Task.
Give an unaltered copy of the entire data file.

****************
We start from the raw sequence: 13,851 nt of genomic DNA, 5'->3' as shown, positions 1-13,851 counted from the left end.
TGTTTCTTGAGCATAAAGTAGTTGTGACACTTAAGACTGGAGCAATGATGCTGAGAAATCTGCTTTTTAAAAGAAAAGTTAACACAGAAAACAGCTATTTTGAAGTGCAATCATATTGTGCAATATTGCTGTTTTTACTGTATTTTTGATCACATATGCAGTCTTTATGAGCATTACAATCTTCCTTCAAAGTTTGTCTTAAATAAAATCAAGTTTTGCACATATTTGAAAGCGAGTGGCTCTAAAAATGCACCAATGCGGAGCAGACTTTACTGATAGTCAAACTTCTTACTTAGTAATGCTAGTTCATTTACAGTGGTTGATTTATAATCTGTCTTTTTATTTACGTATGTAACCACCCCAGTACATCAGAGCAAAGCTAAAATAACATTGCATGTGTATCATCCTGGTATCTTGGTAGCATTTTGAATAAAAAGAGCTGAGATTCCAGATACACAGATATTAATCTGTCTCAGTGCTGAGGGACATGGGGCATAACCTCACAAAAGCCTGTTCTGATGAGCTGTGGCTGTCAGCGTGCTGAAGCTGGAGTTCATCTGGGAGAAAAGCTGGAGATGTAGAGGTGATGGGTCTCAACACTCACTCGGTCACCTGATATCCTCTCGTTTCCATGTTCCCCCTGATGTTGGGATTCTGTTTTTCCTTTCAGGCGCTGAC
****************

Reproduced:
We start from the raw sequence: 13,851 nt of genomic DNA, 5'->3' as shown, positions 1-13,851 counted from the left end.
TGTTTCTTGAGCATAAAGTAGTTGTGACACTTAAGACTGGAGCAATGATGCTGAGAAATCTGCTTTTTAAAAGAAAAGTTAACACAGAAAACAGCTATTTTGAAGTGCAATCATATTGTGCAATATTGCTGTTTTTACTGTATTTTTGATCACATATGCAGTCTTTATGAGCATTACAATCTTCCTTCAAAGTTTGTCTTAAATAAAATCAAGTTTTGCACATATTTGAAAGCGAGTGGCTCTAAAAATGCACCAATGCGGAGCAGACTTTACTGATAGTCAAACTTCTTACTTAGTAATGCTAGTTCATTTACAGTGGTTGATTTATAATCTGTCTTTTTATTTACGTATGTAACCACCCCAGTACATCAGAGCAAAGCTAAAATAACATTGCATGTGTATCATCCTGGTATCTTGGTAGCATTTTGAATAAAAAGAGCTGAGATTCCAGATACACAGATATTAATCTGTCTCAGTGCTGAGGGACATGGGGCATAACCTCACAAAAGCCTGTTCTGATGAGCTGTGGCTGTCAGCGTGCTGAAGCTGGAGTTCATCTGGGAGAAAAGCTGGAGATGTAGAGGTGATGGGTCTCAACACTCACTCGGTCACCTGATATCCTCTCGTTTCCATGTTCCCCCTGATGTTGGGATTCTGTTTTTCCTTTCAGGCGCTGAC